Tapping into the wider industry move to reduce or remove the presence of trans-fatty acids from products, researchers from the Central Food Technological Research Institute in Mysore report that a blend of fractionated coconut oil and palm oil has the potential to replace partially hydrogenated vegetable oil.
“Melting profiles of the blends containing 30 per cent and 40 per cent palm stearins were comparable with that of a commercial bakery shortening,” wrote the researchers in the journal Food Chemistry.
In addition to offering a replacement for trans-fats, the fractionated coconut oil may also confer some health benefits of its own, said the researchers. “These blends contained 47-52.3 per cent medium-chain fatty acids which are reported to have various health benefits,” they added.
Trans fats and heart health
Though trace amounts of trans fats are found naturally, in dairy and meats, the vast majority are formed during the partial hydrogenation of vegetable oil (PHVO) that converts the oil into semi-solids for a variety of food applications.
Trans fats are attractive for the food industry due to their extended shelf life and flavour stability, and have displaced natural solid fats and liquid oils in many areas of food processing.
But scientific reports that trans fatty acids raise serum levels of LDL-cholesterol, reduce levels of HDL-cholesterol, can promote inflammation can cause endothelial dysfunction, and influence other risk factors for cardiovascular diseases (CVD), has led to a well-publicized bans in New York City restaurants, and other cities, like Boston and Chicago, considering similar measures.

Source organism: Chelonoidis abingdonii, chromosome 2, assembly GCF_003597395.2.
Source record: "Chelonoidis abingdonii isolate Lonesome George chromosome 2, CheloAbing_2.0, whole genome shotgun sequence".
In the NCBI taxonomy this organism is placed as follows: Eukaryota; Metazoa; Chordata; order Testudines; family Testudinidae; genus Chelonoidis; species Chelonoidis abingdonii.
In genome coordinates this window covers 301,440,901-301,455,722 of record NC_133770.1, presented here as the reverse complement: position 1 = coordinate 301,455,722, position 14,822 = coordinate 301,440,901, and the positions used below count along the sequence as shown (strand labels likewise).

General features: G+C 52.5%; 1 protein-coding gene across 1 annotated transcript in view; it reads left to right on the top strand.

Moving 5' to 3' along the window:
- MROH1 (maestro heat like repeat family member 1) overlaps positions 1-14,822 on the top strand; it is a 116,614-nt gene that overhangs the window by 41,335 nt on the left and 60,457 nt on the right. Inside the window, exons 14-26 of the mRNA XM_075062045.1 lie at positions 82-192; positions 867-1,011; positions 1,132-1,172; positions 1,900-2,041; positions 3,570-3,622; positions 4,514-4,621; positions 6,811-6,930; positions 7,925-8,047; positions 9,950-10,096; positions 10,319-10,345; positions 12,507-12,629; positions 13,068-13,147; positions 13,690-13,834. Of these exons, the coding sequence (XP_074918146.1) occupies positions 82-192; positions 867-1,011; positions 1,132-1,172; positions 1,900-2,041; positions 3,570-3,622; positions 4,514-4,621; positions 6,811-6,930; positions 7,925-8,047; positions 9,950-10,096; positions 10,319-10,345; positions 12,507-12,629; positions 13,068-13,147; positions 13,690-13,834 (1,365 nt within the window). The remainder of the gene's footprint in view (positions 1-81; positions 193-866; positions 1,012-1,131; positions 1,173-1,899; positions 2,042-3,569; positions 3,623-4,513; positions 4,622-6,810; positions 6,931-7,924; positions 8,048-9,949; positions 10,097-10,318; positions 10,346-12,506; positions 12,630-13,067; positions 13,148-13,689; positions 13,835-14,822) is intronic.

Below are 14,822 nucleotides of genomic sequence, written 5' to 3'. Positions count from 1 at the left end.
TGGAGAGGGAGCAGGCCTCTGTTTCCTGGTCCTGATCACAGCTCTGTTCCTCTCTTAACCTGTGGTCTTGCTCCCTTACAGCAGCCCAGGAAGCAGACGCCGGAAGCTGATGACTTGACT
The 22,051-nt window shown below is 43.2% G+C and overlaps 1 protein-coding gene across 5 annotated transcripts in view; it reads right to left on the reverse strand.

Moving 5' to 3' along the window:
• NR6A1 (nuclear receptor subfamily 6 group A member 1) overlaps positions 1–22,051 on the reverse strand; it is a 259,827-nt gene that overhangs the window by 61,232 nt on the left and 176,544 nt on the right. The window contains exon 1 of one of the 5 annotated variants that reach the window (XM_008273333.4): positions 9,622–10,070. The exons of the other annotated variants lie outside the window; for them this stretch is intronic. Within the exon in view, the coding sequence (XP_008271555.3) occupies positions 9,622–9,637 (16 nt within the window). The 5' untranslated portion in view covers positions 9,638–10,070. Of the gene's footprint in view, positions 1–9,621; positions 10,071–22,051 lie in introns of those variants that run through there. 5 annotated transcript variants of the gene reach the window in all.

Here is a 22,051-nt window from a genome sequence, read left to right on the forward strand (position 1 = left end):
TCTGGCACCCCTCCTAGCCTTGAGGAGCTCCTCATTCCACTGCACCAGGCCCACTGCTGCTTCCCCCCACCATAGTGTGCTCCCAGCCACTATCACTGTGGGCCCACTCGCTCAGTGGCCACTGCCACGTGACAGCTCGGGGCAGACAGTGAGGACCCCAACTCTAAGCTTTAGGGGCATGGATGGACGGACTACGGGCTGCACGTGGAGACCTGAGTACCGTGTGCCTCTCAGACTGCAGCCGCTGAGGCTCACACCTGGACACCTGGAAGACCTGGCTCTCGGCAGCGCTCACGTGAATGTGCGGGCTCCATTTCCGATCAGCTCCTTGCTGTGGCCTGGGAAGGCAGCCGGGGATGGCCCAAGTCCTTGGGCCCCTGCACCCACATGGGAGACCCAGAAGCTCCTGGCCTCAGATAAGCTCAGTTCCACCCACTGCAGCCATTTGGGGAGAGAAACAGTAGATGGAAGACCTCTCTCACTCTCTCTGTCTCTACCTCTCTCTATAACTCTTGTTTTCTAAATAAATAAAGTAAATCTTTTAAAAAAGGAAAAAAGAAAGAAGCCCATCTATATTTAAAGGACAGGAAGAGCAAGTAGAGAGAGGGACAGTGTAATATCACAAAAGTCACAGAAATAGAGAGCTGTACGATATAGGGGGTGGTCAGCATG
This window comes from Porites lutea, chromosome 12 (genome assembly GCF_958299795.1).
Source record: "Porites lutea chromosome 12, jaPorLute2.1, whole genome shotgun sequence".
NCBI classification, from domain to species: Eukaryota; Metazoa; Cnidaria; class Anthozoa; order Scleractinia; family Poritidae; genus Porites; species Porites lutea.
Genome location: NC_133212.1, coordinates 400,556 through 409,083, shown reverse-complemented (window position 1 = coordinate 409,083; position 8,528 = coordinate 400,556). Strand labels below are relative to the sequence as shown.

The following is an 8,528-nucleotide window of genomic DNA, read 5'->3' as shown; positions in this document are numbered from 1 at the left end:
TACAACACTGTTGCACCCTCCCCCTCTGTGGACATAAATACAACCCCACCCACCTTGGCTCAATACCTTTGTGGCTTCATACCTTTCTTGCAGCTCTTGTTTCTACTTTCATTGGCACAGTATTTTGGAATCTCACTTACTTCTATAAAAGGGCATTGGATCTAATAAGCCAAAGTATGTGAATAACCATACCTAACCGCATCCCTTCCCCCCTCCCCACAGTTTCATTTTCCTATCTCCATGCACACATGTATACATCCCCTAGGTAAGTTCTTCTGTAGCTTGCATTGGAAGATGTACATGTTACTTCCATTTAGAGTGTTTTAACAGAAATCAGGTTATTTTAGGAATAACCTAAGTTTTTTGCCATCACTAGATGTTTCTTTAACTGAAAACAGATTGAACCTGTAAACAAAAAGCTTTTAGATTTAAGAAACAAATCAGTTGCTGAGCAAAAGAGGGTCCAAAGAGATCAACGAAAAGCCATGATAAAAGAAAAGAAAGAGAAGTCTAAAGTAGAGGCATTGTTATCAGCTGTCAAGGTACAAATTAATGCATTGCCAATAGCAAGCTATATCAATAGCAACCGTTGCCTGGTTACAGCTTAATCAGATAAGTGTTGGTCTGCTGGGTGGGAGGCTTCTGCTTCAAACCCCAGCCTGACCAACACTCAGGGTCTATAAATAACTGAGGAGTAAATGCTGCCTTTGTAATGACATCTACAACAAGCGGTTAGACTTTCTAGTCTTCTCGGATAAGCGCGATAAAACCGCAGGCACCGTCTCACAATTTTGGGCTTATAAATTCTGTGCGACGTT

In the food industry this has been mirrored by an increase the in pressure on food manufacturers to reduce or remove trans fatty acids from their products and reformulate.
The food industry as a whole has expressed its commitment to removing trans fatty acids from its products, but such reformulation is not straightforward and presents challenges.
The Mysore-based researchers fractionated coconut and palm oil to obtain coconut stearin of 40 and 60 per cent, and palm stearin of 13.8 per cent. They tested different blends of these stearins and found that the blends containing between 60 and 70 per cent coconut stearin (and 30 to 40 per cent palm stearins) “had the wider melting range required for plastic fats and the melting profiles were comparable with that of a commercial bakery shortening”.
Analysis of the fat composition showed that the blends contained both the lower and higher molecular weight triglycerides necessary for plastic fats. No trans fatty acids were observed in the blends, but they were present in the commercial shortening used as a comparison.
“Thus, medium-chain triglycerides-rich trans-free plastic fat suitable for use in bakery products can be prepared utilising coconut oil,” they concluded.
Source: Food Chemistry2009, Volume 114, Issue 1, Pages 270-275“Trans-free plastic shortenings from coconut stearin and palm stearin blends”Authors: T. Jeyarani, Mohd. Imtiyaj Khan, Sakina Khatoon